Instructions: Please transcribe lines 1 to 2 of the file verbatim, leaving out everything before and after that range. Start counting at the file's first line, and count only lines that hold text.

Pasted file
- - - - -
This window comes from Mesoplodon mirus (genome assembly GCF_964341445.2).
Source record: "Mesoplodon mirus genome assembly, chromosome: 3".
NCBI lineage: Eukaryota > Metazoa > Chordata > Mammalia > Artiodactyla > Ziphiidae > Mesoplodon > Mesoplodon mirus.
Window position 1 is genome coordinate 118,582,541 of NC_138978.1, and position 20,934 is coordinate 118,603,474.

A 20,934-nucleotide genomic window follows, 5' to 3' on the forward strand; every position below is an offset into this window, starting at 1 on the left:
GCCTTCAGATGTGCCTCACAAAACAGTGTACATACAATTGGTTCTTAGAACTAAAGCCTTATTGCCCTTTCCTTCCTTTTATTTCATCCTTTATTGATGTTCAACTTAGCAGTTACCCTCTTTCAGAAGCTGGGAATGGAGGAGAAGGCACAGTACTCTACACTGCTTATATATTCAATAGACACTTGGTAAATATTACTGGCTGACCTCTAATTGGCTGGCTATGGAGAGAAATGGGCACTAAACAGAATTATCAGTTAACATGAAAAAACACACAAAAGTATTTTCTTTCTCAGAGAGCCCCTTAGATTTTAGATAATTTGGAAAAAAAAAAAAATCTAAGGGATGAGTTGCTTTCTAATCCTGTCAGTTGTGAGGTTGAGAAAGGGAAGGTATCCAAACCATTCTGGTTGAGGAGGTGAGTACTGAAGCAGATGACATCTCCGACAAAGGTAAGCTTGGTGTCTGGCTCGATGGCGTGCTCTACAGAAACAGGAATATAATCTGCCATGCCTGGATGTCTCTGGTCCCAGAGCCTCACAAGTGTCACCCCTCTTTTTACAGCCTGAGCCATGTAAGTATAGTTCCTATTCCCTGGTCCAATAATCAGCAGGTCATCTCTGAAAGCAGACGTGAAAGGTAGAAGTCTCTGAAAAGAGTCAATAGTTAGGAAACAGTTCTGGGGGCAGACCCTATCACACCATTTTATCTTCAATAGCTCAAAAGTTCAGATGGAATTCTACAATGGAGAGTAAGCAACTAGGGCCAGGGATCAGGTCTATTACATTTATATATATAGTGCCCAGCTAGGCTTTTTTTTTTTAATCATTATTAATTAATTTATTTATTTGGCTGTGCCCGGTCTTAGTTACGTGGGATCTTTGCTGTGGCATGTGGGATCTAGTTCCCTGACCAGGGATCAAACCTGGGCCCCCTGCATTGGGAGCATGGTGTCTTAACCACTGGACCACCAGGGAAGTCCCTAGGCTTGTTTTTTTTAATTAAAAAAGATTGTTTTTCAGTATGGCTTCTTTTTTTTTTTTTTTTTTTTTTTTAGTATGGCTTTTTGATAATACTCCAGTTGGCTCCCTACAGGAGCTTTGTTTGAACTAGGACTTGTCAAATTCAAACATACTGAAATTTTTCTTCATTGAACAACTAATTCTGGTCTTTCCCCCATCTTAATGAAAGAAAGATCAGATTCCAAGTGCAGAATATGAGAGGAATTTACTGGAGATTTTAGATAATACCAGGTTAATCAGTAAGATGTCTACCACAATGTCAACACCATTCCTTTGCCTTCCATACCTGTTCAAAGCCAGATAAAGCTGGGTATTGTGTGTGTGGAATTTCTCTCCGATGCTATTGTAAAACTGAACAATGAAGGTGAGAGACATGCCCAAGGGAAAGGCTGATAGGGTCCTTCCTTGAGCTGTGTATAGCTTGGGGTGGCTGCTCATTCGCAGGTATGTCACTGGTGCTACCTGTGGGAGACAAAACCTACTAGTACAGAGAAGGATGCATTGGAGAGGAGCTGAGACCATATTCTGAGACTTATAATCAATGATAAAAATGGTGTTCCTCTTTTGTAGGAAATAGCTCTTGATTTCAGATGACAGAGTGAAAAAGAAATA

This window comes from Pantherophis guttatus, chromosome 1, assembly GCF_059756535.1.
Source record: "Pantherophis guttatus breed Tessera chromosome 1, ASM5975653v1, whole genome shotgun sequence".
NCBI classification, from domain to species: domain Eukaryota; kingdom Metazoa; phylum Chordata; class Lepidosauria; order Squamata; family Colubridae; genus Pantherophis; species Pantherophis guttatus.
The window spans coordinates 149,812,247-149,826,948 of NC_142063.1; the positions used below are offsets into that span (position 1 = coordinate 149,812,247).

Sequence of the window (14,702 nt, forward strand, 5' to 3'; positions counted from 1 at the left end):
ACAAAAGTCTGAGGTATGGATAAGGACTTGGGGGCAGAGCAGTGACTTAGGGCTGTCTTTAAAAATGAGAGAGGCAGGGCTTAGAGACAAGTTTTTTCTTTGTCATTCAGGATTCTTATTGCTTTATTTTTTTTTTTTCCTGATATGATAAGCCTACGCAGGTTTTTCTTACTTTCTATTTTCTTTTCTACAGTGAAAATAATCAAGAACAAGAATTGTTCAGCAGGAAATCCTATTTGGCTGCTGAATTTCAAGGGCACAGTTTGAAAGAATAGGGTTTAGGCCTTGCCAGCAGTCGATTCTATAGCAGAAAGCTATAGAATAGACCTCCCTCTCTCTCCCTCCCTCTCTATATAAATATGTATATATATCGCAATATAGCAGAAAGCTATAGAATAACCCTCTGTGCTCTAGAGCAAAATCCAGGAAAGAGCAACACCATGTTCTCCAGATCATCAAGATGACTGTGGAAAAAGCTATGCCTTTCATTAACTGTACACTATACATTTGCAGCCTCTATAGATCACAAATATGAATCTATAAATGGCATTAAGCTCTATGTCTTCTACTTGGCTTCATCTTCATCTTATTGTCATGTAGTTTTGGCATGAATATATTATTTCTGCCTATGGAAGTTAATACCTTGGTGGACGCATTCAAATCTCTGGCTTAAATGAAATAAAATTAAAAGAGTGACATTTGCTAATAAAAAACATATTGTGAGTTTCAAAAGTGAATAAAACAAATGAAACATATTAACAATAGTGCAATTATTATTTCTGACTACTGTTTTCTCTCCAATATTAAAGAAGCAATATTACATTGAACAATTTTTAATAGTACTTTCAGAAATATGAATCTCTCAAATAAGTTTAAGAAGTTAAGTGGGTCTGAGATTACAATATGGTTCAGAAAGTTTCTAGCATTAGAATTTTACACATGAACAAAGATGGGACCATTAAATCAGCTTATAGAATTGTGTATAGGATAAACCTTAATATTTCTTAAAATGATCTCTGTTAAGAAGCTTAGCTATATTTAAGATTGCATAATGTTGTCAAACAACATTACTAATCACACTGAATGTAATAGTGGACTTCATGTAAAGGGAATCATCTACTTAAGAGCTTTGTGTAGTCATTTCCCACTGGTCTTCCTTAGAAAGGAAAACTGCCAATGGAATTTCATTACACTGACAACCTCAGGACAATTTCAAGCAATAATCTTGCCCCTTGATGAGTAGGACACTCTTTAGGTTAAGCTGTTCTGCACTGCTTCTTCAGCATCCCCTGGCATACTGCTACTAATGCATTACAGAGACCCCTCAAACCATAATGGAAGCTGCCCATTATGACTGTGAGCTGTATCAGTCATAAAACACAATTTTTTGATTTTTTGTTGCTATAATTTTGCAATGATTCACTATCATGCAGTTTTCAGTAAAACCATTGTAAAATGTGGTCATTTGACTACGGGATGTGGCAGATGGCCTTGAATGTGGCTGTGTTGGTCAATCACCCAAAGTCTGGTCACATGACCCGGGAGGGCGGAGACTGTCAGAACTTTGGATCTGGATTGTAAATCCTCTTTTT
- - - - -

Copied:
This window comes from Mesoplodon mirus (genome assembly GCF_964341445.2).
Source record: "Mesoplodon mirus genome assembly, chromosome: 3".